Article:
World Library  
Flag as Inappropriate
Email this Article

Amiens-Glisy Airport

Article Id: WHEBN0026626838
Reproduction Date:

Title: Amiens-Glisy Airport  
Author: World Heritage Encyclopedia
Language: English
Subject: List of airports by IATA code: Q, Advanced Landing Ground, No. 137 Squadron RAF
Publisher: World Heritage Encyclopedia

Amiens-Glisy Airport

Amiens - Glisy Aerodrome
Aérodrome d'Amiens - Glisy
(former Advanced Landing Ground B-48)
Airport type Public
Operator CCI d’Amiens
Serves Amiens, France
Location Glisy
Elevation AMSL 208 ft / 63 m
Coordinates 49°52′23″N 002°23′13″E / 49.87306°N 2.38694°E / 49.87306; 2.38694Coordinates: 49°52′23″N 002°23′13″E / 49.87306°N 2.38694°E / 49.87306; 2.38694


Direction Length Surface
m ft
12/30 1,300 4,265 Asphalt
12R/30L 900 2,953 Grass
Sources: AIP France,[1] UAF [2]

Amiens – Glisy Aerodrome (French: Aérodrome d'Amiens - Glisy,[2] IATA: QAM[2]ICAO: LFAY) is an airport serving Amiens, the capital city of the Somme department of the Picardy (Picardie) region in France. The airport is located 7 km (4 mi) east-southeast of Amiens, in Glisy.[1]

The airport is used for general aviation, with no commercial airline service.


During World War II the airport was used by the German Luftwaffe during the occupation of France. It was attacked by the United States Army Air Force on several occasions in the spring of 1944. Later, it was liberated by the British Second Army in August 1944.

The airfield was then used by the Americans as a troop carrier and transport airfield flying C-47 Skytrain aircraft. It was known as Amiens/Glisy Airfield or Advanced Landing Ground B-48. Units that were assigned to the airfield were the 315th Troop Carrier Group (12AF) and 1st Troop Carrier Pathfinder Squadron (Provisional) (9th AF). It was also the headquarters of the Twelfth Air Force 52d Troop Carrier Wing. [3]


The airport resides at an elevation of 208 feet (63 m) above mean sea level. It has one paved runway designated 12/30 with an asphalt surface measuring 1,300 by 25 metres (4,265 ft × 82 ft). It also has a parallel unpaved runway with an grass surface measuring 900 by 100 metres (2,953 ft × 328 ft).[1][2]


  1. Maurer, Maurer (1969), Combat Squadrons of the Air Force, World War II, Air Force Historical Studies Office, Maxwell AFB, Alabama. ISBN 0-89201-097-5
  2. Johnson, David C. (1988), U.S. Army Air Forces Continental Airfields (ETO), D-Day to V-E Day; Research Division, USAF Historical Research Center, Maxwell AFB, Alabama.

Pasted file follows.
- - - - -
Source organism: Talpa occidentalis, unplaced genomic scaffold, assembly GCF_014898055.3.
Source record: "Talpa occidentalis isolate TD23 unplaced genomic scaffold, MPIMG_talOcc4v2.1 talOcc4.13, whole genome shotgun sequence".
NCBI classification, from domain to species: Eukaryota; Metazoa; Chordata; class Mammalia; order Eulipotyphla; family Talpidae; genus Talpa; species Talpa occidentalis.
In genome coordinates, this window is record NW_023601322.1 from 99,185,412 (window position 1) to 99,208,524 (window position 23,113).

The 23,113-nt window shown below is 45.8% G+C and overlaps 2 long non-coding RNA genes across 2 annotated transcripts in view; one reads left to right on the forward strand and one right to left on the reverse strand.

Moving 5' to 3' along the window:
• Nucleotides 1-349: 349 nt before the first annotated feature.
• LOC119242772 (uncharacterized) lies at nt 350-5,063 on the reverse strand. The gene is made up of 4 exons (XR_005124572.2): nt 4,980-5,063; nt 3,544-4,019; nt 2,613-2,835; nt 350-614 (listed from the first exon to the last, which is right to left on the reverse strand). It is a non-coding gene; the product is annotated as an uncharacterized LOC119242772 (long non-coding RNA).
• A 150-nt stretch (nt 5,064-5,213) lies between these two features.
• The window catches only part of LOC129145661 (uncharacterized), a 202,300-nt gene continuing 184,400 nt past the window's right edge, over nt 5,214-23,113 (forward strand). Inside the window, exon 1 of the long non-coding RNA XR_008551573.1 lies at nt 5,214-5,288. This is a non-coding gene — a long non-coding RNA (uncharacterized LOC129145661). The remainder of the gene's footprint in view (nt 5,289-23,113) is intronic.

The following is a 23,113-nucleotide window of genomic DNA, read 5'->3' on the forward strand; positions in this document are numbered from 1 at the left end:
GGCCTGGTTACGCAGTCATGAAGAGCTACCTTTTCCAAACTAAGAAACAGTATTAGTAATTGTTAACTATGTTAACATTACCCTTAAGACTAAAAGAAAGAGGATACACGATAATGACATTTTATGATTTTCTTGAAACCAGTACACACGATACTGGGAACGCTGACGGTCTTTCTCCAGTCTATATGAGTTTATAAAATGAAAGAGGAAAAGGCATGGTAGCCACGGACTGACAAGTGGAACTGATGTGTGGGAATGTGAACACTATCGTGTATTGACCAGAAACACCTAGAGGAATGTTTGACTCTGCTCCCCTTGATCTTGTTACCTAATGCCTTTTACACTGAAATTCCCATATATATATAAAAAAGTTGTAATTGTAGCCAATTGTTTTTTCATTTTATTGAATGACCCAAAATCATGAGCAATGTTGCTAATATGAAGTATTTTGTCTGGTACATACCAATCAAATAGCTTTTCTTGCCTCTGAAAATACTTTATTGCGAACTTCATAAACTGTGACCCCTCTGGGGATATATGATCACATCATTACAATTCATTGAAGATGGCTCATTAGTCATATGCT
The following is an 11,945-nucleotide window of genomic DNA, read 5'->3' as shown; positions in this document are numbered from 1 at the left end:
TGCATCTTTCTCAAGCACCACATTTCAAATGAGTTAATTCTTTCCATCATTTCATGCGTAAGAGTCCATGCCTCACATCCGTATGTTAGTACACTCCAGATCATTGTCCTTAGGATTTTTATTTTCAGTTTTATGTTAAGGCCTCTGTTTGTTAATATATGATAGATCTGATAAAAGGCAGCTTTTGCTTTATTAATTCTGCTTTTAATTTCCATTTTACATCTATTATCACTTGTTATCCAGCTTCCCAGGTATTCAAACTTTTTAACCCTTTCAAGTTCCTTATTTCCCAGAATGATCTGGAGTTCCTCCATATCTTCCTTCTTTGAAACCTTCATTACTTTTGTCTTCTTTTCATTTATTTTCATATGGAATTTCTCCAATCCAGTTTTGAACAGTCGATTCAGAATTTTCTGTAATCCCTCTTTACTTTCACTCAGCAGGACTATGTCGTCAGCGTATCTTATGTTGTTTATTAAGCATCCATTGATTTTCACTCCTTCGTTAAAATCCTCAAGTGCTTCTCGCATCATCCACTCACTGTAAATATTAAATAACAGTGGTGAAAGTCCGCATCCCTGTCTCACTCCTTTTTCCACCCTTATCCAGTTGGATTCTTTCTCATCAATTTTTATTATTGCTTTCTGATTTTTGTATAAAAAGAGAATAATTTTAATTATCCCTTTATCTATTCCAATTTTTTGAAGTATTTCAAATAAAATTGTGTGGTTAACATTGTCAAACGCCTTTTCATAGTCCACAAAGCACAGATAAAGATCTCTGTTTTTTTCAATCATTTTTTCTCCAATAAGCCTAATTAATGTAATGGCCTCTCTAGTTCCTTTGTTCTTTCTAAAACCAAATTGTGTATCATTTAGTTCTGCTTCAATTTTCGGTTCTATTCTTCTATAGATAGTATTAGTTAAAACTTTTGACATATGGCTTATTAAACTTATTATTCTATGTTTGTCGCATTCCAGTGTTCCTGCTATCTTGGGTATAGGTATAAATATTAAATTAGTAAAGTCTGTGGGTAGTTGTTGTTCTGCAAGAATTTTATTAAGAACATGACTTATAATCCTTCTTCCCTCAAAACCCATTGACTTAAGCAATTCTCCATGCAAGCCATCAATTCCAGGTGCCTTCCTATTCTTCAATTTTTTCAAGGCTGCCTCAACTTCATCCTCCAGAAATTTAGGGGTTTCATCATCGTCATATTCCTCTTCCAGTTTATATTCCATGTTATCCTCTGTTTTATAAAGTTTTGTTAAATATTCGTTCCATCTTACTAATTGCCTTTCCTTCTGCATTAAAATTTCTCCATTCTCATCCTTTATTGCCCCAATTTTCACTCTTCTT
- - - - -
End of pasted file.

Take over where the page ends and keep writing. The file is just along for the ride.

External links

  • Aeronautical chart for LFAY at SkyVector
  • Aviation Safety Network

This article was sourced from Creative Commons Attribution-ShareAlike License; additional terms may apply. World Heritage Encyclopedia content is assembled from numerous content providers, Open Access Publishing, and in compliance with The Fair Access to Science and Technology Research Act (FASTR), Wikimedia Foundation, Inc., Public Library of Science, The Encyclopedia of Life, Open Book Publishers (OBP), PubMed, U.S. National Library of Medicine, National Center for Biotechnology Information, U.S. National Library of Medicine, National Institutes of Health (NIH), U.S. Department of Health & Human Services, and, which sources content from all federal, state, local, tribal, and territorial government publication portals (.gov, .mil, .edu). Funding for and content contributors is made possible from the U.S. Congress, E-Government Act of 2002.
Crowd sourced content that is contributed to World Heritage Encyclopedia is peer reviewed and edited by our editorial staff to ensure quality scholarly research articles.
By using this site, you agree to the Terms of Use and Privacy Policy. World Heritage Encyclopedia™ is a registered trademark of the World Public Library Association, a non-profit organization.

Copyright © World Library Foundation. All rights reserved. eBooks from Project Gutenberg are sponsored by the World Library Foundation,
a 501c(4) Member's Support Non-Profit Organization, and is NOT affiliated with any governmental agency or department.